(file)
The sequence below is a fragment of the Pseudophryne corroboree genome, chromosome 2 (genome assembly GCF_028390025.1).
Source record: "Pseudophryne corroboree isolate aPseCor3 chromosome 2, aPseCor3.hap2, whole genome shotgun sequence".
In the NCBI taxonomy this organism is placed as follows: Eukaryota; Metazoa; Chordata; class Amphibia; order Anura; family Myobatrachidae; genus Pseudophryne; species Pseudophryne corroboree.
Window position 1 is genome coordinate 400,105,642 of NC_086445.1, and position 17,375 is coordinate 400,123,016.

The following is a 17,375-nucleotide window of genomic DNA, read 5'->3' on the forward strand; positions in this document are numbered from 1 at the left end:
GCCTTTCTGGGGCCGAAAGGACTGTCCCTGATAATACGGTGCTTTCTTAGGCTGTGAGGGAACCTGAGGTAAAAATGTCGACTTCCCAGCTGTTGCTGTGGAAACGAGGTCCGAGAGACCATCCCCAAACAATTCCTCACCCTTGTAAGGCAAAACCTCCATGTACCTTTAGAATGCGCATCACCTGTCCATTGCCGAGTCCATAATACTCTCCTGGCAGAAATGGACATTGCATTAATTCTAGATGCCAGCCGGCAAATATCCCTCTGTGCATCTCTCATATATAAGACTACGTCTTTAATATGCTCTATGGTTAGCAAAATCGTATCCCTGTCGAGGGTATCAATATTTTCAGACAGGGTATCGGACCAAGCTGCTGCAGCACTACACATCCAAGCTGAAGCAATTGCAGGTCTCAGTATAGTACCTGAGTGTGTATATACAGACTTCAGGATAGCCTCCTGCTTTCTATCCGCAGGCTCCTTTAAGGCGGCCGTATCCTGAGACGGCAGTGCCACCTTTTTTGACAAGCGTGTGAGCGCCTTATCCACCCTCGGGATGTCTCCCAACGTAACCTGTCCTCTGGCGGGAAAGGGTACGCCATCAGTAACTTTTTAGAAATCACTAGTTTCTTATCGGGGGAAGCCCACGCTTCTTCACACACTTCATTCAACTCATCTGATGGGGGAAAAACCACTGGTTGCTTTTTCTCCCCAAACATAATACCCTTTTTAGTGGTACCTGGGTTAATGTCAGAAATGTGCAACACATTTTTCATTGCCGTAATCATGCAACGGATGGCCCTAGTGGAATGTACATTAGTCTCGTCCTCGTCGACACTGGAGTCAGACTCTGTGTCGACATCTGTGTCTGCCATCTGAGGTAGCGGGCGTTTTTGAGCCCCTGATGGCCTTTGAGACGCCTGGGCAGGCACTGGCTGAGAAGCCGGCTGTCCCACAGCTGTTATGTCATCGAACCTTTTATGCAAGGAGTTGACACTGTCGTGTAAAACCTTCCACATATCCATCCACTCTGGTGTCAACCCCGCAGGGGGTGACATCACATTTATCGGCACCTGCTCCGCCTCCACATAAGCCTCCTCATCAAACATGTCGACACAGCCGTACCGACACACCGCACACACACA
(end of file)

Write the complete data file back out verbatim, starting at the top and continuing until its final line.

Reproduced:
The sequence below is a fragment of the Pseudophryne corroboree genome, chromosome 2 (genome assembly GCF_028390025.1).
Source record: "Pseudophryne corroboree isolate aPseCor3 chromosome 2, aPseCor3.hap2, whole genome shotgun sequence".
In the NCBI taxonomy this organism is placed as follows: Eukaryota; Metazoa; Chordata; class Amphibia; order Anura; family Myobatrachidae; genus Pseudophryne; species Pseudophryne corroboree.
Window position 1 is genome coordinate 400,105,642 of NC_086445.1, and position 17,375 is coordinate 400,123,016.

The following is a 17,375-nucleotide window of genomic DNA, read 5'->3' on the forward strand; positions in this document are numbered from 1 at the left end:
GCCTTTCTGGGGCCGAAAGGACTGTCCCTGATAATACGGTGCTTTCTTAGGCTGTGAGGGAACCTGAGGTAAAAATGTCGACTTCCCAGCTGTTGCTGTGGAAACGAGGTCCGAGAGACCATCCCCAAACAATTCCTCACCCTTGTAAGGCAAAACCTCCATGTACCTTTAGAATGCGCATCACCTGTCCATTGCCGAGTCCATAATACTCTCCTGGCAGAAATGGACATTGCATTAATTCTAGATGCCAGCCGGCAAATATCCCTCTGTGCATCTCTCATATATAAGACTACGTCTTTAATATGCTCTATGGTTAGCAAAATCGTATCCCTGTCGAGGGTATCAATATTTTCAGACAGGGTATCGGACCAAGCTGCTGCAGCACTACACATCCAAGCTGAAGCAATTGCAGGTCTCAGTATAGTACCTGAGTGTGTATATACAGACTTCAGGATAGCCTCCTGCTTTCTATCCGCAGGCTCCTTTAAGGCGGCCGTATCCTGAGACGGCAGTGCCACCTTTTTTGACAAGCGTGTGAGCGCCTTATCCACCCTCGGGATGTCTCCCAACGTAACCTGTCCTCTGGCGGGAAAGGGTACGCCATCAGTAACTTTTTAGAAATCACTAGTTTCTTATCGGGGGAAGCCCACGCTTCTTCACACACTTCATTCAACTCATCTGATGGGGGAAAAACCACTGGTTGCTTTTTCTCCCCAAACATAATACCCTTTTTAGTGGTACCTGGGTTAATGTCAGAAATGTGCAACACATTTTTCATTGCCGTAATCATGCAACGGATGGCCCTAGTGGAATGTACATTAGTCTCGTCCTCGTCGACACTGGAGTCAGACTCTGTGTCGACATCTGTGTCTGCCATCTGAGGTAGCGGGCGTTTTTGAGCCCCTGATGGCCTTTGAGACGCCTGGGCAGGCACTGGCTGAGAAGCCGGCTGTCCCACAGCTGTTATGTCATCGAACCTTTTATGCAAGGAGTTGACACTGTCGTGTAAAACCTTCCACATATCCATCCACTCTGGTGTCAACCCCGCAGGGGGTGACATCACATTTATCGGCACCTGCTCCGCCTCCACATAAGCCTCCTCATCAAACATGTCGACACAGCCGTACCGACACACCGCACACACACA